I would ask people about it. They'd say, "Everyone is poor here; we're all part of a community. We all help each other." I'm sure not everyone you'd ask would have that same answer, but that is what people kept telling us.

But one thing that started happening when the settlements started coming in: Some people would get something, some would not. There would be an oyster shop across the street from another oyster shop and – an Alabama congressman told me this – one oyster shop would get a ton of money and the other oyster shop would be denied. The exact same kind of business, the exact same kind of income level. So there started being a lot of community rifts about that more than about race. "Why are they getting it? They're cheating." Sadly, I started noticing that happening a lot. People were angry about certain people getting money and some people not. It seemed very arbitrary. I have no way of knowing whether or not certain people's claims were better written than others.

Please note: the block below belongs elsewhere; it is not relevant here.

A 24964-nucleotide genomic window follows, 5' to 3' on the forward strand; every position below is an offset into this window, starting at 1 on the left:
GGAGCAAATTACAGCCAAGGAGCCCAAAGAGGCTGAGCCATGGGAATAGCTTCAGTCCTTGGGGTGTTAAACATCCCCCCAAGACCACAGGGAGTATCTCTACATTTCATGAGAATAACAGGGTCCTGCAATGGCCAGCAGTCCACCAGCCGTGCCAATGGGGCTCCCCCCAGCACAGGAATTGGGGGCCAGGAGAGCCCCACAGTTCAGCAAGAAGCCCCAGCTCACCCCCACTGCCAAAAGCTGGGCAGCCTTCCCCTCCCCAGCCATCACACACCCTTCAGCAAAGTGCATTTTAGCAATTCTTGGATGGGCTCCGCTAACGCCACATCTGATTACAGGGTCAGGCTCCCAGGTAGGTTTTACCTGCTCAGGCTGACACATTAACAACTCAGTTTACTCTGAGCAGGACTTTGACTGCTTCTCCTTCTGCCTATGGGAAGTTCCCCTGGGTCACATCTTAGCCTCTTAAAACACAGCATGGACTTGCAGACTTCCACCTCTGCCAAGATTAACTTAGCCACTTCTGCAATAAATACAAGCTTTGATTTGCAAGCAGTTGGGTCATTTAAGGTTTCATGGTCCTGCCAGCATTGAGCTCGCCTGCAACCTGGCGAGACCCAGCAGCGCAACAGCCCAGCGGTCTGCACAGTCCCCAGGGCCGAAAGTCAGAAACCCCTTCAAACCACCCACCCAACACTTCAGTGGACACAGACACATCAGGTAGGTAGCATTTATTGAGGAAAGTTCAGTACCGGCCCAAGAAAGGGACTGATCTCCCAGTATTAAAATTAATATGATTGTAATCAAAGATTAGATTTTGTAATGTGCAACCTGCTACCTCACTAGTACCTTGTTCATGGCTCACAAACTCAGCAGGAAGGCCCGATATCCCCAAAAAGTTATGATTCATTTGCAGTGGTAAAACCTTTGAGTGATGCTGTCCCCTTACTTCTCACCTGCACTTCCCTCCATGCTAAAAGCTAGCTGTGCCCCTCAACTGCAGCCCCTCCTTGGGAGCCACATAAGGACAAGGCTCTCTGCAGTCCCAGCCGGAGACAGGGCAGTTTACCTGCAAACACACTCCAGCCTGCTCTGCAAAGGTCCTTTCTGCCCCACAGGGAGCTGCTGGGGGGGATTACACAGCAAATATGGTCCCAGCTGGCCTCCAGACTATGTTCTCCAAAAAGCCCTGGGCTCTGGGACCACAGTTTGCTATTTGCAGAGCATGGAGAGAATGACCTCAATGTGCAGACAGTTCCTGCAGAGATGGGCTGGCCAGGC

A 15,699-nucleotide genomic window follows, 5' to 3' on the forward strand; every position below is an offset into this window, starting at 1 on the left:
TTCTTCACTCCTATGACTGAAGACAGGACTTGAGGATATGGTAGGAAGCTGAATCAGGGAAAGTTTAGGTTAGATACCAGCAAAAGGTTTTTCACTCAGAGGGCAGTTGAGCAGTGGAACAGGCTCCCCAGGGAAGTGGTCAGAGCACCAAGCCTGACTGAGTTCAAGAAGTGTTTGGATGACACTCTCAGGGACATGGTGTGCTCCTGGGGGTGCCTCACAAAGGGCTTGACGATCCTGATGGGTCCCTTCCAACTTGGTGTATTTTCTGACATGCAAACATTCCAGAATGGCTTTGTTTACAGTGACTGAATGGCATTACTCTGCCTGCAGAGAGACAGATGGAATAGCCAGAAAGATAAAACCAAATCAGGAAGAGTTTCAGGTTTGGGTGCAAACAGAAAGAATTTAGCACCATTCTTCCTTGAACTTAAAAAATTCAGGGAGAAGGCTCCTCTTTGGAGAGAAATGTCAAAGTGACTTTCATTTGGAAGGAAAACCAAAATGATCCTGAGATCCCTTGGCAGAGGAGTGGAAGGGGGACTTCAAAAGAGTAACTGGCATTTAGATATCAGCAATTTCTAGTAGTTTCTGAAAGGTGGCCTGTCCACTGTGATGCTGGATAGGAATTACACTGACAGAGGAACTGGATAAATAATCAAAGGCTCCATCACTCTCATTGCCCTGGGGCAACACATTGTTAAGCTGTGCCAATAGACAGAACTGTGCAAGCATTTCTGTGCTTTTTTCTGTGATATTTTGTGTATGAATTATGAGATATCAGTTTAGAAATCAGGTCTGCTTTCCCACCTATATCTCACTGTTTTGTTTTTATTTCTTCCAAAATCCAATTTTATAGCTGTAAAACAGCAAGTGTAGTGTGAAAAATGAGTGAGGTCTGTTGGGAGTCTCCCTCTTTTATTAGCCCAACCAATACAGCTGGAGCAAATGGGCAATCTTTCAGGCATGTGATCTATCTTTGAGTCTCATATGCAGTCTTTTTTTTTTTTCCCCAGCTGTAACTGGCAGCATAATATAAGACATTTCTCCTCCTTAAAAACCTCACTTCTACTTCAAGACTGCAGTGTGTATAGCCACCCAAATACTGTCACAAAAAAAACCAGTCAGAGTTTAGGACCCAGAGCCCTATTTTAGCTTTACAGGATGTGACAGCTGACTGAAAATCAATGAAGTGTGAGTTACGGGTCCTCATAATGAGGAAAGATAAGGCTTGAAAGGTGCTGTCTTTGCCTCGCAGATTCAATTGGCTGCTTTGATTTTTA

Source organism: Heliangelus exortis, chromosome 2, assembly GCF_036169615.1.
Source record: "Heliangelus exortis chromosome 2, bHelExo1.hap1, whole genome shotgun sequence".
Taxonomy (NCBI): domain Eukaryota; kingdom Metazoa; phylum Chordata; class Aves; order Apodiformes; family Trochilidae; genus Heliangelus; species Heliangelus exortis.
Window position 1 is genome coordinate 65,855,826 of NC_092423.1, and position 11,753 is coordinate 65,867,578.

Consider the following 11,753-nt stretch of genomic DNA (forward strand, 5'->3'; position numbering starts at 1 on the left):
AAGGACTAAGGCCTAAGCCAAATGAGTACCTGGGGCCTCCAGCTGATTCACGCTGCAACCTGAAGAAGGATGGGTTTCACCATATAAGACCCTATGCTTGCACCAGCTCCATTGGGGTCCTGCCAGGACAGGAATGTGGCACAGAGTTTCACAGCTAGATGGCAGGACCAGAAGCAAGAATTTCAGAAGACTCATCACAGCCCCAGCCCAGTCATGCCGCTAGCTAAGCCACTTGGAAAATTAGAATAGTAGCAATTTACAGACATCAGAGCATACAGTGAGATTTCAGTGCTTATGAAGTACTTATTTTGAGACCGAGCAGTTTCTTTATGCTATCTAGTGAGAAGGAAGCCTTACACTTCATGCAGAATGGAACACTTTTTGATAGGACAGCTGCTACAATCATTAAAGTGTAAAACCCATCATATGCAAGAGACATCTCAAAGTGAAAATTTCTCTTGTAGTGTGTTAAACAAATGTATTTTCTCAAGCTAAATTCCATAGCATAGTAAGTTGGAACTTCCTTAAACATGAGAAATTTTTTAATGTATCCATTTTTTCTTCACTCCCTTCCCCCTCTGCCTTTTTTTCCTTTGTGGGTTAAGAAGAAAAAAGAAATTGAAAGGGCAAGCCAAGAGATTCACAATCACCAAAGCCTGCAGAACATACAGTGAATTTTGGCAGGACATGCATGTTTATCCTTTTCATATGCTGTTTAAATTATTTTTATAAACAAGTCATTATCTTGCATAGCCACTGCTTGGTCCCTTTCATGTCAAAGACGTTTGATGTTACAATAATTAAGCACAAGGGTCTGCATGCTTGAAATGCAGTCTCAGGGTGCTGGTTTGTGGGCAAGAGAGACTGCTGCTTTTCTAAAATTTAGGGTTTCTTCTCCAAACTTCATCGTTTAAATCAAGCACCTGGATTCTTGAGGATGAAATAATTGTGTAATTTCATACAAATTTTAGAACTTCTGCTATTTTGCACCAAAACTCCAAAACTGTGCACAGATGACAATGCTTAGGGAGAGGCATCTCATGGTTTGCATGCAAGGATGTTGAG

What I do know is that there's a huge Laotian poplulation living in Bayou La Batre, and there was no one that spoke Laotian in the claims center, so there's problem Number Uno. There's a lot of stuff like that, that I would ask Kenneth Feinberg about, if [there was outreach and] an effort to get the word out, and he would say, "Well, of course there is." And probably to his credit, he thought there was. I don't think there really was.

AC: That all seems highly suspect. How much did BP encourage folks to apply?

MB: What I think is more interesting, is that at a certain point there was a little bit of that going around. I show it in the movie where there is an effort to tell people about these meetings to learn how to make claims. But I think now there's an about-face, an effort to try to shut down a lot of the claims. They're putting these full-page ads in the New York Times, and there are suddenly all these articles coming out about people cheating the claims process. And of course, this is a very, very small portion of people filing claims.

KXM: The old "Welfare Queen" saw.

MB: It's ridiculous. Maybe Kenneth Feinberg thought he was doing something. Well, now he's gone, and they're changing the game. Crazy.

Two screenings of The Great Invisible remain: Tonight, Monday, March 10, 7-8:32pm, AMC Theater at VCC and Wednesday, March 12, 11am-12:32pm, at the Paramount Theatre.